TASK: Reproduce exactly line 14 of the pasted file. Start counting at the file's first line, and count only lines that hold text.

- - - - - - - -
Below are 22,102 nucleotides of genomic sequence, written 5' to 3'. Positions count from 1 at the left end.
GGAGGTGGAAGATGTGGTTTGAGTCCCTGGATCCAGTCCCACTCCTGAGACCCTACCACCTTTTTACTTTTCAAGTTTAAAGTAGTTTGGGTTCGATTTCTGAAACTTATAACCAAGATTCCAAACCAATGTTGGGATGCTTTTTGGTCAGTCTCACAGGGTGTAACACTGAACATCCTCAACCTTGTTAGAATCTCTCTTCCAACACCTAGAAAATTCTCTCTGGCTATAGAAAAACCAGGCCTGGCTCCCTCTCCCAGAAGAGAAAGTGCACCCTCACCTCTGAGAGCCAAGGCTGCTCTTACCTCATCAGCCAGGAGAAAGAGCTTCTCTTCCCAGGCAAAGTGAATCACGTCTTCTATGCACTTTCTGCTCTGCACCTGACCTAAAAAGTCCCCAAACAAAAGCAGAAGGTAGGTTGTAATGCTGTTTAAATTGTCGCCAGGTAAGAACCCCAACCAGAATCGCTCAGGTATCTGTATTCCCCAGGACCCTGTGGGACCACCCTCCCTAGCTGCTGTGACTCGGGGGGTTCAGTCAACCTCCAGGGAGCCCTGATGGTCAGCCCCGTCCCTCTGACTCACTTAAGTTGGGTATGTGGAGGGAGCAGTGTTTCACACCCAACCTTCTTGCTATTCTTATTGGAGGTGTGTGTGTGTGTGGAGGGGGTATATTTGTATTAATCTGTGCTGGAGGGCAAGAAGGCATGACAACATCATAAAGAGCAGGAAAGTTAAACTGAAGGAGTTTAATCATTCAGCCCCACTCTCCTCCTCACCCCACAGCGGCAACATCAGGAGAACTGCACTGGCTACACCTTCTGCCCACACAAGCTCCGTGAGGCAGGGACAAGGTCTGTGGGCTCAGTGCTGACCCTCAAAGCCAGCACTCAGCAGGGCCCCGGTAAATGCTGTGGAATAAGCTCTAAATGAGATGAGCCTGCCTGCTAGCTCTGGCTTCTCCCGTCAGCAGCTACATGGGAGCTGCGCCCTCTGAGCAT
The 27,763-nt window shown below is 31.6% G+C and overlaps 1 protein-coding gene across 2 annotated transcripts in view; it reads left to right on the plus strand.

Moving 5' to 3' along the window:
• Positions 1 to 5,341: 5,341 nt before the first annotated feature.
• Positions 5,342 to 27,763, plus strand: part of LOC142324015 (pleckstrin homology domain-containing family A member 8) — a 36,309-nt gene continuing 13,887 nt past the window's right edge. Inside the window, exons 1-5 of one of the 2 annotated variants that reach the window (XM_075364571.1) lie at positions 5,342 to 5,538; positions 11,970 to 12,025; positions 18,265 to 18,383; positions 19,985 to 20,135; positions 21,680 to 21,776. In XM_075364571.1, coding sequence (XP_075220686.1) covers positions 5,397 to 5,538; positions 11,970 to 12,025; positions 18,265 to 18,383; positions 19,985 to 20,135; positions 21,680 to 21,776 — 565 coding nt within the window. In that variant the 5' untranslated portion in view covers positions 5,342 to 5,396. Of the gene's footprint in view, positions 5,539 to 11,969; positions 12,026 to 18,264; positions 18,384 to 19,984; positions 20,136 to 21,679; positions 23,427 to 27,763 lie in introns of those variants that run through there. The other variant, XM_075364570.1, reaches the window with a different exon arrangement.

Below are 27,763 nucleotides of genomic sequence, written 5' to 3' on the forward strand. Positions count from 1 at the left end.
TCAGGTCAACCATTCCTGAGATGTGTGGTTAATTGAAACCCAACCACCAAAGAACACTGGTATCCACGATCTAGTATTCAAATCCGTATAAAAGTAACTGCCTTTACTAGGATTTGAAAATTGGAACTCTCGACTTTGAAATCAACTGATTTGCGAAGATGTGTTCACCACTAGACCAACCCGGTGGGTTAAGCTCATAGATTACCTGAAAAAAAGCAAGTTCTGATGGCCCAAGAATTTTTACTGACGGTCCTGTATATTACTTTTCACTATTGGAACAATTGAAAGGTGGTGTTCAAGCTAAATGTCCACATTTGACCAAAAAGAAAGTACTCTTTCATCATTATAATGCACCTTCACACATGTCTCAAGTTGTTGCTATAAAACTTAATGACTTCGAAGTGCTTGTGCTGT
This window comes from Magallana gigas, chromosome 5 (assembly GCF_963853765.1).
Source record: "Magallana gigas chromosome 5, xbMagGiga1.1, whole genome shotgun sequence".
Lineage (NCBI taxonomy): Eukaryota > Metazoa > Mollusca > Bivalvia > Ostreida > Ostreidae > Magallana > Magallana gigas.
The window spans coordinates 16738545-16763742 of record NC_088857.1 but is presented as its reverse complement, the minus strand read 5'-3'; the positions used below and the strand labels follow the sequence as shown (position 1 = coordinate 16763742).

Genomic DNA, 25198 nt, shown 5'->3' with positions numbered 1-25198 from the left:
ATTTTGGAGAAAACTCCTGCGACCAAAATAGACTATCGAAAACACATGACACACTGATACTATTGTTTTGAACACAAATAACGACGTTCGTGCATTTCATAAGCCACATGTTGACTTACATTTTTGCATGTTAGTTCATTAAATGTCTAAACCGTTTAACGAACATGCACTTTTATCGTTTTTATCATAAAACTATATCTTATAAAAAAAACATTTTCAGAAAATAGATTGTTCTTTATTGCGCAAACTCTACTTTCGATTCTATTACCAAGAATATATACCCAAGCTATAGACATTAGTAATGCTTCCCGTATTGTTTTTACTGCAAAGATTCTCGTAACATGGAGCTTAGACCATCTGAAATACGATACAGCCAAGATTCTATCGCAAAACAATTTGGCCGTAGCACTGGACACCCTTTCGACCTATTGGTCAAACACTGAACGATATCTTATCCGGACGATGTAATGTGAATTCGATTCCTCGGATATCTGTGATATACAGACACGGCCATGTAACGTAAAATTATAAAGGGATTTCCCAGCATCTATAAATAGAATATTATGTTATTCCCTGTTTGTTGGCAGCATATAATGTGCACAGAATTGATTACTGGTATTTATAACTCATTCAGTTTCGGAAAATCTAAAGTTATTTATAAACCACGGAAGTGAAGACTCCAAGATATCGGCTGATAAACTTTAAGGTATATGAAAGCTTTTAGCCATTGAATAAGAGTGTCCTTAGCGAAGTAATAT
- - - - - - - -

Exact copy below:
ATTTTGGAGAAAACTCCTGCGACCAAAATAGACTATCGAAAACACATGACACACTGATACTATTGTTTTGAACACAAATAACGACGTTCGTGCATTTCATAAGCCACATGTTGACTTACATTTTTGCATGTTAGTTCATTAAATGTCTAAACCGTTTAACGAACATGCACTTTTATCGTTTTTATCATAAAACTATATCTTATAAAAAAAACATTTTCAGAAAATAGATTGTTCTTTATTGCGCAAACTCTACTTTCGATTCTATTACCAAGAATATATACCCAAGCTATAGACATTAGTAATGCTTCCCGTATTGTTTTTACTGCAAAGATTCTCGTAACATGGAGCTTAGACCATCTGAAATACGATACAGCCAAGATTCTATCGCAAAACAATTTGGCCGTAGCACTGGACACCCTTTCGACCTATTGGTCAAACACTGAACGATATCTTATCCGGACGATGTAATGTGAATTCGATTCCTCGGATATCTGTGATATACAGACACGGCCATGTAACGTAAAATTATAAAGGGATTTCCCAGCATCTATAAATAGAATATTATGTTATTCCCTGTTTGTTGGCAGCATATAATGTGCACAGAATTGATTACTGGTATTTATAACTCATTCAGTTTCGGAAAATCTAAAGTTATTTATAAACCACGGAAGTGAAGACTCCAAGATATCGGCTGATAAACTTTAAGGTATATGAAAGCTTTTAGCCATTGAATAAGAGTGTCCTTAGCGAAGTAATAT